Early in the new millennium I was in talks with a global bank about becoming an Asia equity strategist. I was between jobs — modern-speak for “recently fired” — so I grabbed every investment book on the region I could find and flew to Chamonix for a month to cram like mad while learning to ski.
A dozen of these tomes are on my shelves to this day. They all have similar titles. Asia’s new century. The rise of Asia. Lots of dragons on covers, roaring with opportunity.
One of the most bullish was Tomorrow’s Gold — Asia’s Age of Discovery. Its author, Marc Faber, had worked in Hong Kong half his life and the book was published by a local stockbroking firm. Naturally, Faber banged the table. But his rosy outlook was commonplace in 2002, especially as western markets were still reeling from the collapse of the dot.com era. Developed nations are screwed, most arguments began, economic growth is heading east, and prices are cheap following the Asia crisis. Buy! Buy! Buy!
As ever, some things occurred as prophesied, others did not. Asia did indeed expand at a breakneck pace during the noughties, helped massively by China’s inclusion in the World Trade Organisation. Stocks soared, though total returns for US and even global share indices are superior over the past 20 years. And therein lies an important lesson for new equity investors. Do not confuse growth and revenues or even profits with returns. What ultimately affects the latter is whether companies care about shareholders. It also helps if politicians and regulators make it easy to do so.
You would have quintupled your money in dollar terms if you’d listened to Faber and purchased an Asia-ex Japan fund two decades ago. But a bog-standard global equity fund performed just as well and you would have made another 90 per cent in the S&P 500. I learned the hard way during my years managing Japanese equity portfolios. Company bosses were obsessed with market share, quality, innovation, culture and hard work. All goals worthy of our respect. But did they sleep at night dreaming about returns on my equity — no they did not, domo arigato.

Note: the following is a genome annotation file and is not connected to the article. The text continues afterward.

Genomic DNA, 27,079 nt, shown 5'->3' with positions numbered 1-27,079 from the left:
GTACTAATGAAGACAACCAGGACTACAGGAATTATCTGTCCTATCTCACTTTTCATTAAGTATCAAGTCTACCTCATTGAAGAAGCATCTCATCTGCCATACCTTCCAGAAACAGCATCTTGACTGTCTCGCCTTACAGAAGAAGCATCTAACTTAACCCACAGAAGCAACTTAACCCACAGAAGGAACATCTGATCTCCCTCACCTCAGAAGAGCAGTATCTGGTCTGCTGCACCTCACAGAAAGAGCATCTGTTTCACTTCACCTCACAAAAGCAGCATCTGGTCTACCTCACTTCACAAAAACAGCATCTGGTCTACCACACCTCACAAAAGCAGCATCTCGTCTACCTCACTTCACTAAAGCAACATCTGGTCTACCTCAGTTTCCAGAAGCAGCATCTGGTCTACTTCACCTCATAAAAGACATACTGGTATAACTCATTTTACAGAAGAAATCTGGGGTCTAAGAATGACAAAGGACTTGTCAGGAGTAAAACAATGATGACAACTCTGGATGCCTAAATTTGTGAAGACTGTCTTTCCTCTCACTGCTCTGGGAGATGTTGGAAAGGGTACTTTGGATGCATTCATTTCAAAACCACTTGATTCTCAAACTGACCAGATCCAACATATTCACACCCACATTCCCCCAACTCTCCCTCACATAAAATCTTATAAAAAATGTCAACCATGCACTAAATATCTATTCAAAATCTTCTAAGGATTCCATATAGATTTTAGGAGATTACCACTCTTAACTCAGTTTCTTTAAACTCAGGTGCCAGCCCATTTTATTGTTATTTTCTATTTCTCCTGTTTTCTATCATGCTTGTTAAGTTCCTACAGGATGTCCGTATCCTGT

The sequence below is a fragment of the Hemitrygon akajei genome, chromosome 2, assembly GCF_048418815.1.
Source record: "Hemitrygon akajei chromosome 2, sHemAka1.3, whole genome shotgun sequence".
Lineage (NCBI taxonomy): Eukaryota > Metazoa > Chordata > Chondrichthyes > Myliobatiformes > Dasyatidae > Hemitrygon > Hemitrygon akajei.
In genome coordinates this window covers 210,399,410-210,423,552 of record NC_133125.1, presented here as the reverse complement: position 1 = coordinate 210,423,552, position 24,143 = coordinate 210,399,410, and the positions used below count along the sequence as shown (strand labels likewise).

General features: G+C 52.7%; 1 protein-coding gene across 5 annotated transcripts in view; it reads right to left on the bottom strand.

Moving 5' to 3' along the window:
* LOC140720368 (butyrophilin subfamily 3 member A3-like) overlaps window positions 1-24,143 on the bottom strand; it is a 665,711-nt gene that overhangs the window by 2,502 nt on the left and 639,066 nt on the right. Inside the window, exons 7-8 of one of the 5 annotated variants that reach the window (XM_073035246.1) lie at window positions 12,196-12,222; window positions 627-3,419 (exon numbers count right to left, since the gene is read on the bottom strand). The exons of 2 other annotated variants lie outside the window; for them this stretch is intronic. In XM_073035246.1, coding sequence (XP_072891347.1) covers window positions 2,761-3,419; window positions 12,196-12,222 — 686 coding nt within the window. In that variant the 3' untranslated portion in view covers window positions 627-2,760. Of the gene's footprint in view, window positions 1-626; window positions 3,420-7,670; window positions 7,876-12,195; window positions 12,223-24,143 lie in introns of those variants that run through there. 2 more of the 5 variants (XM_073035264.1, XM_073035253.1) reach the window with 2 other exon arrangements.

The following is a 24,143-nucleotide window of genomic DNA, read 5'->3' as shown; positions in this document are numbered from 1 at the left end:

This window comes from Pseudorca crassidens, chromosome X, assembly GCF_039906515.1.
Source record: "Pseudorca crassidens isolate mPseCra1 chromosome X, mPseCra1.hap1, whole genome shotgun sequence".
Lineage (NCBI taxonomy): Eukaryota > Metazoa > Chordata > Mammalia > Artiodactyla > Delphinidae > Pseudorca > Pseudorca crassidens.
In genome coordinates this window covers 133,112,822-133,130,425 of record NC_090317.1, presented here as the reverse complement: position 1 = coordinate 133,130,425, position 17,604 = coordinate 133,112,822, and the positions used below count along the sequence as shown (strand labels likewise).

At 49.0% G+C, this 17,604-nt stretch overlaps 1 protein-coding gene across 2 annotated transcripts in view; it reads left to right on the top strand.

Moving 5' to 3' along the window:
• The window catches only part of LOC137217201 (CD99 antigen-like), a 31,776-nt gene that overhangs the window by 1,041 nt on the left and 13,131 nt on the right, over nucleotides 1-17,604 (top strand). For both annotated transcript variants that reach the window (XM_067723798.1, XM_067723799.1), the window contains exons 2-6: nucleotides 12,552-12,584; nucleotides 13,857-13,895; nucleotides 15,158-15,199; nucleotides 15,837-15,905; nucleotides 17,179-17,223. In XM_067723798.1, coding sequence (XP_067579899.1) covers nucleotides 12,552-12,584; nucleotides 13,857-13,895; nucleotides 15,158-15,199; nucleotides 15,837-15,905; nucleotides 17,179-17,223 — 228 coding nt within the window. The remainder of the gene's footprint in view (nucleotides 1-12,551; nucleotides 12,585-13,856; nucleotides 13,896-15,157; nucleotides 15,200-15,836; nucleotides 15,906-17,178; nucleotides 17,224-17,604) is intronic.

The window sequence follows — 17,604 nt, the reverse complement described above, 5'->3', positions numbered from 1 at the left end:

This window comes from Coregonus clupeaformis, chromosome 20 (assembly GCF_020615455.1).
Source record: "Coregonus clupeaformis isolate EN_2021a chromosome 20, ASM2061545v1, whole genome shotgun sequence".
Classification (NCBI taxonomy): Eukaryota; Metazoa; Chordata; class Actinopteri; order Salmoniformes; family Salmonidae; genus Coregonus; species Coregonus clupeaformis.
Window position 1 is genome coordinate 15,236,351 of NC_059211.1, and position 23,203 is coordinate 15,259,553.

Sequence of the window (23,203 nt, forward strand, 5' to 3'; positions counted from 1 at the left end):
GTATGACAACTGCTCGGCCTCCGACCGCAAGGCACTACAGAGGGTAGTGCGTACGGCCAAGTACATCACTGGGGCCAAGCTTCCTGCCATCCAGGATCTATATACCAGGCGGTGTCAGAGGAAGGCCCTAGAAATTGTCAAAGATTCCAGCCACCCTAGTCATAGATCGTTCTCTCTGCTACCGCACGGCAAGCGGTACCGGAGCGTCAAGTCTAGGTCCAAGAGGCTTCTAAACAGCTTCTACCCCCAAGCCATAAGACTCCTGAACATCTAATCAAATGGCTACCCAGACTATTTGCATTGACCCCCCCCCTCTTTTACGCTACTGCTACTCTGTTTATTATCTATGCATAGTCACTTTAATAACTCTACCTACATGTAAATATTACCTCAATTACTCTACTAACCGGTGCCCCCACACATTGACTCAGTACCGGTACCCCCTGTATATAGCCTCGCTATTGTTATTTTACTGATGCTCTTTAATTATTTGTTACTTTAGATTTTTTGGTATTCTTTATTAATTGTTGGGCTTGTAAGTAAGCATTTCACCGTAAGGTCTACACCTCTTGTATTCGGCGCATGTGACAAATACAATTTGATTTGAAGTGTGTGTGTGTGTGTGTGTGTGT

They barely mentioned them when awake. And it’s the same for most Asian management teams I’ve encountered over the years. This is changing, of course, as modern shareholder-orientated approaches to business spread around the world — though local commercial and political environments matter hugely.
And paying lip service to returns on equity (I once did a fortnight trip to Asia where every company I met had the same 10 per cent target) is different to maximising shareholder returns in practice. Indeed, the major bull case for Asian stocks today remains the hope that managers finally start caring about the owners of their equity.
Which brings us to my holding in the iShares Pacific ex Japan Index. It’s a 12 per cent slice of my savings, as you can see in the table. I moved out of cash into the fund on January 5 last year, mostly based on expectations of corporate change, but maybe too because I had just started working at HSBC and someone in human resources implanted a pro-Asia chip in my head. Whatever the reason, I haven’t lost money thank goodness — if you ignore inflation, performance is flat. But for reference the UK fund I bought on the same date is up more than a fifth.
What to do with the fund now? It is a good time to ask as signs that China is loosening its strict Covid policy have nudged Asia-ex-Japan stocks up a bit recently. It’s also useful that many economists reckon the US interest rate cycle may not be as ugly as feared — though this week’s stronger-than-expected services data are now testing that view. Emerging market shares tend to struggle when Uncle Sam tightens monetary policy hard. Sure, Asia is cheaper than many western stock markets — but this hasn’t helped much in the past. How much of a discount is enough, then?
I’m comfortable with the fact I can buy Asia ex-Japan earnings at least a quarter cheaper than US earnings. Indeed, the top 10 biggest companies in the region are half the price of the 10 biggest US names on an earnings basis. That has been helped by the Asian ex-Japan index becoming less concentrated since 2020 — a healthy development. Also, on both price to book and price to sales ratios, there is a 50 per cent discount in owning the assets of Asia ex-Japan firms versus their US peers, as well as the revenues generated by those assets.
Meanwhile, the dividend yield on both is about the same — not that I care as I won’t be needing an income from my portfolio for a while yet. In fact, the region’s double-digit annual dividend growth during the past dozen years has been superior to everywhere in the world save Latin America. More important from a valuation point of view (high or low dividends do not affect the worth of a company in theory) Sahil Mahtani, a strategist from asset manager Ninety One, notes that Asia-ex Japan stocks now have a higher free cashflow yield than US and European ones.
This is due in part to them having more spending discipline these days — particularly when it comes to capital expenditure. Which harks back to my point earlier about bosses caring about shareholders. Being relatively cheap versus developed markets has never been enough to guarantee Asia ex-Japan will outperform for prolonged periods. I’ve heard that pitch too many times over the decades. But attractive valuations plus a sense that Asian businesses are finally being run for the benefit of those of us who own them?
That’s an attractive combo for me — I’m going to keep my fund a while longer I reckon, dragons or no dragons.
The author is an investment columnist and former banker. Email: firstname.lastname@example.org; Twitter: @stuartkirk__
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